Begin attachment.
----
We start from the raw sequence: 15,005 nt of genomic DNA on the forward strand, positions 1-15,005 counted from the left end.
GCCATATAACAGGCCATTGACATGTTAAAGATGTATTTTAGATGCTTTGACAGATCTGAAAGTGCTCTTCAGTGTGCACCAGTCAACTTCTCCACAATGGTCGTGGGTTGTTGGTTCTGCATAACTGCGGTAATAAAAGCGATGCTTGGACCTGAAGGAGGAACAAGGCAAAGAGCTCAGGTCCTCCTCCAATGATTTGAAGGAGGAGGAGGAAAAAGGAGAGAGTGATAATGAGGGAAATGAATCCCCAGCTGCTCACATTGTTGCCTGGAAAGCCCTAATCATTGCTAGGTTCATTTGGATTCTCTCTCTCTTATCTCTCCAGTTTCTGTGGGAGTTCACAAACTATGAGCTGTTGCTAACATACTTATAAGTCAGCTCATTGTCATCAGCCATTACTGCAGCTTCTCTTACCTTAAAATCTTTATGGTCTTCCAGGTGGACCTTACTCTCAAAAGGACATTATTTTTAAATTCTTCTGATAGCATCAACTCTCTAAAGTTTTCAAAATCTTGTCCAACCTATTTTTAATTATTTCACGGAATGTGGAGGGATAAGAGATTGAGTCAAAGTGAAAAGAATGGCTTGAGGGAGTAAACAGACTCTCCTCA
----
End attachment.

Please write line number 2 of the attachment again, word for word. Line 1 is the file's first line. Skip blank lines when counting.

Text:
GCCATATAACAGGCCATTGACATGTTAAAGATGTATTTTAGATGCTTTGACAGATCTGAAAGTGCTCTTCAGTGTGCACCAGTCAACTTCTCCACAATGGTCGTGGGTTGTTGGTTCTGCATAACTGCGGTAATAAAAGCGATGCTTGGACCTGAAGGAGGAACAAGGCAAAGAGCTCAGGTCCTCCTCCAATGATTTGAAGGAGGAGGAGGAAAAAGGAGAGAGTGATAATGAGGGAAATGAATCCCCAGCTGCTCACATTGTTGCCTGGAAAGCCCTAATCATTGCTAGGTTCATTTGGATTCTCTCTCTCTTATCTCTCCAGTTTCTGTGGGAGTTCACAAACTATGAGCTGTTGCTAACATACTTATAAGTCAGCTCATTGTCATCAGCCATTACTGCAGCTTCTCTTACCTTAAAATCTTTATGGTCTTCCAGGTGGACCTTACTCTCAAAAGGACATTATTTTTAAATTCTTCTGATAGCATCAACTCTCTAAAGTTTTCAAAATCTTGTCCAACCTATTTTTAATTATTTCACGGAATGTGGAGGGATAAGAGATTGAGTCAAAGTGAAAAGAATGGCTTGAGGGAGTAAACAGACTCTCCTCA